All flights get delayed and Emirates is no exception although that said, I have experienced a remarkable punctuality whilst flying with Emirates. However during a recent – and minor, boarding delay at Moscow ‘s Domodedovo’s airport, I witnessed a remarkable action. We passengers were standing at the boarding gate like a lost tribe as the Emirates personnel were busying themselves getting the logistics in order. One staff member needed to make a couple of trips between the boarding gate and the aircraft – she ran. It was impressive for not merely the fact that she performed this feat wearing high heels (I wouldn’t know how difficult this is in case you are wondering but can only imagine it can’t be that easy!) but because, as with the shower, it really wasn’t necessary (from a customer point-of-view). It was, as I say, a minor delay but clearly there was a sense of urgency amongst the staff to meet expectations. I have often been caught up in flight delays where the aggravation is compounded by the lack of urgency and seemingly ‘couldn’t care less’ attitude displayed by the staff present. Infuriating isn’t it? But these are times when they are doing you a favour remember! Again, a small and isolated action – but one that spoke volumes for the underlying attitude and mind-set.
They know who you are. Of course as a frequent flyer I have built-up some travel privileges. However, over the years I have done this on more than one carrier but the way Emirates recognises it’s regular customers, has outdone my experience on other airlines. Even when not flying business (which is fairly frequently) I will be sought out and welcomed on-board. The first time this happened surprised me as much as it did those around me! Nothing dramatic or overstated, but rather, just a quiet sincerity that is routinely practiced. This little touch is appreciated of course and speaks of a system that thinks about the client / customer. How often have you experienced a ‘system’ that does exactly the opposite when it should be serving your best interests?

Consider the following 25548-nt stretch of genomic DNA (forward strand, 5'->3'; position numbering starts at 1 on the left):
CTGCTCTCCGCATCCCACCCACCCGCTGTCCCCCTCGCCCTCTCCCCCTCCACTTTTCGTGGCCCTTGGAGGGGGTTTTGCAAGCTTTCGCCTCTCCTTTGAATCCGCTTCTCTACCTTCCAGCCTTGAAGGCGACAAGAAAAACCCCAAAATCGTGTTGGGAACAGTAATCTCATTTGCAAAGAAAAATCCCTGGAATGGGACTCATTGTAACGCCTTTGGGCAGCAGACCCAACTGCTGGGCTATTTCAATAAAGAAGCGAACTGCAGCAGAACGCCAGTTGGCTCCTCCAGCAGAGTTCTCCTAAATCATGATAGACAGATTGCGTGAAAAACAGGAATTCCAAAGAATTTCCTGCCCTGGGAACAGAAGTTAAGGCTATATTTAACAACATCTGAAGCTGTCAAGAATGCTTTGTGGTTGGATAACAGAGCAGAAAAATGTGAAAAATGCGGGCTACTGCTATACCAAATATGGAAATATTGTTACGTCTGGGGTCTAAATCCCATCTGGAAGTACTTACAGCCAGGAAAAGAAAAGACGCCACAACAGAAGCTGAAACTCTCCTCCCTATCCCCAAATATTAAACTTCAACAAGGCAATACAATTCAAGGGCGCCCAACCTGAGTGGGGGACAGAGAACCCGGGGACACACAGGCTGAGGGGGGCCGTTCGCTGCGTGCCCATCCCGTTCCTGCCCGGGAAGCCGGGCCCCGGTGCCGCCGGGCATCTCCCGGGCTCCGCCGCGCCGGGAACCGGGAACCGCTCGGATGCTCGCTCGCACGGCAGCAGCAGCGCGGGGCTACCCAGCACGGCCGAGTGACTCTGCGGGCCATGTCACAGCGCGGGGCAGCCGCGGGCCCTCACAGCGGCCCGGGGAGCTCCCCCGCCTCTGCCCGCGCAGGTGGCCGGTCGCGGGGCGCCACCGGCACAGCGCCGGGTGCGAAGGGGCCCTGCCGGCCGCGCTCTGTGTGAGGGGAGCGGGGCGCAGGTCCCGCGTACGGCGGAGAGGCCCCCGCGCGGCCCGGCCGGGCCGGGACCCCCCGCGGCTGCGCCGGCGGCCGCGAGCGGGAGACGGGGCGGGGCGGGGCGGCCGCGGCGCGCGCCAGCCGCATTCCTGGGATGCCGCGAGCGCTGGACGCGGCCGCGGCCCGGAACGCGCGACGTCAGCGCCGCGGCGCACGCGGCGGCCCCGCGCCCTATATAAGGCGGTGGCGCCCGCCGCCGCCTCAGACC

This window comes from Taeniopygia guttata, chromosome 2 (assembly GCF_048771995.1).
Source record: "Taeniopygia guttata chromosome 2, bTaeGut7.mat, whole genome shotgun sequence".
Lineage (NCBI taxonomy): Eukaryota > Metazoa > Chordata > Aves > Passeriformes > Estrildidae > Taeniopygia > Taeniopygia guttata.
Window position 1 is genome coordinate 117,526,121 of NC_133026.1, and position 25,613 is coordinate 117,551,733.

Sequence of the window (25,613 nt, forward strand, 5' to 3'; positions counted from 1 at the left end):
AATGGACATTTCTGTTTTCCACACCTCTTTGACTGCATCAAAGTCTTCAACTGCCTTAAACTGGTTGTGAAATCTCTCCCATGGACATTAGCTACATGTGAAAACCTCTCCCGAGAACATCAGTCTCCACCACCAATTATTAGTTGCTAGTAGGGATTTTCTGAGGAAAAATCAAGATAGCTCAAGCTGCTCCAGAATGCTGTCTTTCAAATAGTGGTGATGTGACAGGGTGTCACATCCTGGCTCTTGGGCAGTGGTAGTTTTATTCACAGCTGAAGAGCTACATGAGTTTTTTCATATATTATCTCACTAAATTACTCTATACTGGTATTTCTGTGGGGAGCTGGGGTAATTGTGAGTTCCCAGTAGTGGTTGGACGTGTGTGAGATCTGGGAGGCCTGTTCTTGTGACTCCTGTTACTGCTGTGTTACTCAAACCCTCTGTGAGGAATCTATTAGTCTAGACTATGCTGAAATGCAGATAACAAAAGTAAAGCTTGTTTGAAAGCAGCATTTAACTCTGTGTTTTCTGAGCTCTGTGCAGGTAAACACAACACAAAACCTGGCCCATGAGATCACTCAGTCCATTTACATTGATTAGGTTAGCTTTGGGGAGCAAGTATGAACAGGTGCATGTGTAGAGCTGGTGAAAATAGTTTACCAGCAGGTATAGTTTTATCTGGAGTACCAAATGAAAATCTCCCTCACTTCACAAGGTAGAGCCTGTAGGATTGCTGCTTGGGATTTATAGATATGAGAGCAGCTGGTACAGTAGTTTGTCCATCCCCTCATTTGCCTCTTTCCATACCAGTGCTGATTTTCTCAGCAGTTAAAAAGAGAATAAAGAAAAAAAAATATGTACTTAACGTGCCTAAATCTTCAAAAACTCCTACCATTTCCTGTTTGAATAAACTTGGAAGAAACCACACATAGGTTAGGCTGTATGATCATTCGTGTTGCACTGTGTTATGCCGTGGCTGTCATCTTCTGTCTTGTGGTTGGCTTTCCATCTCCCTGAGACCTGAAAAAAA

On my recently flight from Moscow there was a mother with a 10 month old baby opposite me. Not always a good thing to be stuck within earshot of an infant! The Emirates staff were fantastic throughout the flight. They made a point of ensuring the mom had everything she needed and routinely played with the baby to give the mother a break. They took a picture of the couple and then gave it to her as a memento of the flight. This little initiative is the type of thing that could easily be routine but it is the way in which it is done that impressed me. Nothing was too much trouble and it was done with a friendliness that went beyond training.